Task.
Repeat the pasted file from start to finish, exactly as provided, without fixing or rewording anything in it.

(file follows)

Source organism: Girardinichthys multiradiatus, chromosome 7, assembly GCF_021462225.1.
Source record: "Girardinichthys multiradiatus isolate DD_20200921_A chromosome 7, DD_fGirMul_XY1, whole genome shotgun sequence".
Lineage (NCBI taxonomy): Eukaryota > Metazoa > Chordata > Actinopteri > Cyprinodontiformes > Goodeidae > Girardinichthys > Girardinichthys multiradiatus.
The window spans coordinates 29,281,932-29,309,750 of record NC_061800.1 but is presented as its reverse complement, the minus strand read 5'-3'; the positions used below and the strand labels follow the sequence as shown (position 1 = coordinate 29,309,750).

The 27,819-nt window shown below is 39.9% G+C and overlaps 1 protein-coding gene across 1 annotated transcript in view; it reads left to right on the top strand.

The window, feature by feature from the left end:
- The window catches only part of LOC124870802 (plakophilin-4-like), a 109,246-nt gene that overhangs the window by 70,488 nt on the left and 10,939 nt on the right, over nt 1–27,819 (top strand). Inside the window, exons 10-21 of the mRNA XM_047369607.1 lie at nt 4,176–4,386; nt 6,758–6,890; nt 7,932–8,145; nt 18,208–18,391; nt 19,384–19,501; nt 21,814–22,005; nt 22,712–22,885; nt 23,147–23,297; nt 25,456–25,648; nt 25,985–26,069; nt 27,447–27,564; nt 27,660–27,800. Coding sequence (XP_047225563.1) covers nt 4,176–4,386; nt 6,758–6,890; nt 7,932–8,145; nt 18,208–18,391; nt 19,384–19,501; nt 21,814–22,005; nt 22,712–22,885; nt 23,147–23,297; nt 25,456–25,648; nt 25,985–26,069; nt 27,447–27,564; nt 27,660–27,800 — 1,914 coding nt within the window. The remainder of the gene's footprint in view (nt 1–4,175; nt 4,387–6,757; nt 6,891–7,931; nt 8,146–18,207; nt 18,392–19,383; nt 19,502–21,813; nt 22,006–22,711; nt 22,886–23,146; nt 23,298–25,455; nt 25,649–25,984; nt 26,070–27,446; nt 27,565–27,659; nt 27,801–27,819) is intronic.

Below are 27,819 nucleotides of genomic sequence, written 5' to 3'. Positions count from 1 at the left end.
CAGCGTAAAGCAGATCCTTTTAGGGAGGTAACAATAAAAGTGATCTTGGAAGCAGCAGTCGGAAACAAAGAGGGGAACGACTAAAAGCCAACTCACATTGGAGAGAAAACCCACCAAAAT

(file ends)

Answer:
Source organism: Girardinichthys multiradiatus, chromosome 7, assembly GCF_021462225.1.
Source record: "Girardinichthys multiradiatus isolate DD_20200921_A chromosome 7, DD_fGirMul_XY1, whole genome shotgun sequence".
Lineage (NCBI taxonomy): Eukaryota > Metazoa > Chordata > Actinopteri > Cyprinodontiformes > Goodeidae > Girardinichthys > Girardinichthys multiradiatus.
The window spans coordinates 29,281,932-29,309,750 of record NC_061800.1 but is presented as its reverse complement, the minus strand read 5'-3'; the positions used below and the strand labels follow the sequence as shown (position 1 = coordinate 29,309,750).

The 27,819-nt window shown below is 39.9% G+C and overlaps 1 protein-coding gene across 1 annotated transcript in view; it reads left to right on the top strand.

The window, feature by feature from the left end:
- The window catches only part of LOC124870802 (plakophilin-4-like), a 109,246-nt gene that overhangs the window by 70,488 nt on the left and 10,939 nt on the right, over nt 1–27,819 (top strand). Inside the window, exons 10-21 of the mRNA XM_047369607.1 lie at nt 4,176–4,386; nt 6,758–6,890; nt 7,932–8,145; nt 18,208–18,391; nt 19,384–19,501; nt 21,814–22,005; nt 22,712–22,885; nt 23,147–23,297; nt 25,456–25,648; nt 25,985–26,069; nt 27,447–27,564; nt 27,660–27,800. Coding sequence (XP_047225563.1) covers nt 4,176–4,386; nt 6,758–6,890; nt 7,932–8,145; nt 18,208–18,391; nt 19,384–19,501; nt 21,814–22,005; nt 22,712–22,885; nt 23,147–23,297; nt 25,456–25,648; nt 25,985–26,069; nt 27,447–27,564; nt 27,660–27,800 — 1,914 coding nt within the window. The remainder of the gene's footprint in view (nt 1–4,175; nt 4,387–6,757; nt 6,891–7,931; nt 8,146–18,207; nt 18,392–19,383; nt 19,502–21,813; nt 22,006–22,711; nt 22,886–23,146; nt 23,298–25,455; nt 25,649–25,984; nt 26,070–27,446; nt 27,565–27,659; nt 27,801–27,819) is intronic.

Below are 27,819 nucleotides of genomic sequence, written 5' to 3'. Positions count from 1 at the left end.
CAGCGTAAAGCAGATCCTTTTAGGGAGGTAACAATAAAAGTGATCTTGGAAGCAGCAGTCGGAAACAAAGAGGGGAACGACTAAAAGCCAACTCACATTGGAGAGAAAACCCACCAAAAT